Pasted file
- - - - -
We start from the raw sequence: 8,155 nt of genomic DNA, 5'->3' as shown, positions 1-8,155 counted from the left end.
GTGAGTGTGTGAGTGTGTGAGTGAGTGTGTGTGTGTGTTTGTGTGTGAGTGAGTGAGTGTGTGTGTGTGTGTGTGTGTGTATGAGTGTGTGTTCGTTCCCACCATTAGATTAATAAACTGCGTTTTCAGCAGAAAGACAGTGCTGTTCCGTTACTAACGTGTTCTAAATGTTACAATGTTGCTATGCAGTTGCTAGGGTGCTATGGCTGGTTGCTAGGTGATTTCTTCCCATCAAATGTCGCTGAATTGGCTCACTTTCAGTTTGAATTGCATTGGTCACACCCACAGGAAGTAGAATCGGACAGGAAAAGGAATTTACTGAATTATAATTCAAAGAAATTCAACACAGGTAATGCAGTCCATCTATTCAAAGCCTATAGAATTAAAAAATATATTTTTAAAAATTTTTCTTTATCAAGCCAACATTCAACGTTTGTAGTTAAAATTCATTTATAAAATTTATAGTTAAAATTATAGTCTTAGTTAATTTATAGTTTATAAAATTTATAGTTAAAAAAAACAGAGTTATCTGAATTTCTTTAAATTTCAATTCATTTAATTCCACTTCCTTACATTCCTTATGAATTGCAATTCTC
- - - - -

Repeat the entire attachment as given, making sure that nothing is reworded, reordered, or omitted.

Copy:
We start from the raw sequence: 8,155 nt of genomic DNA, 5'->3' as shown, positions 1-8,155 counted from the left end.
GTGAGTGTGTGAGTGTGTGAGTGAGTGTGTGTGTGTGTTTGTGTGTGAGTGAGTGAGTGTGTGTGTGTGTGTGTGTGTGTATGAGTGTGTGTTCGTTCCCACCATTAGATTAATAAACTGCGTTTTCAGCAGAAAGACAGTGCTGTTCCGTTACTAACGTGTTCTAAATGTTACAATGTTGCTATGCAGTTGCTAGGGTGCTATGGCTGGTTGCTAGGTGATTTCTTCCCATCAAATGTCGCTGAATTGGCTCACTTTCAGTTTGAATTGCATTGGTCACACCCACAGGAAGTAGAATCGGACAGGAAAAGGAATTTACTGAATTATAATTCAAAGAAATTCAACACAGGTAATGCAGTCCATCTATTCAAAGCCTATAGAATTAAAAAATATATTTTTAAAAATTTTTCTTTATCAAGCCAACATTCAACGTTTGTAGTTAAAATTCATTTATAAAATTTATAGTTAAAATTATAGTCTTAGTTAATTTATAGTTTATAAAATTTATAGTTAAAAAAAACAGAGTTATCTGAATTTCTTTAAATTTCAATTCATTTAATTCCACTTCCTTACATTCCTTATGAATTGCAATTCTC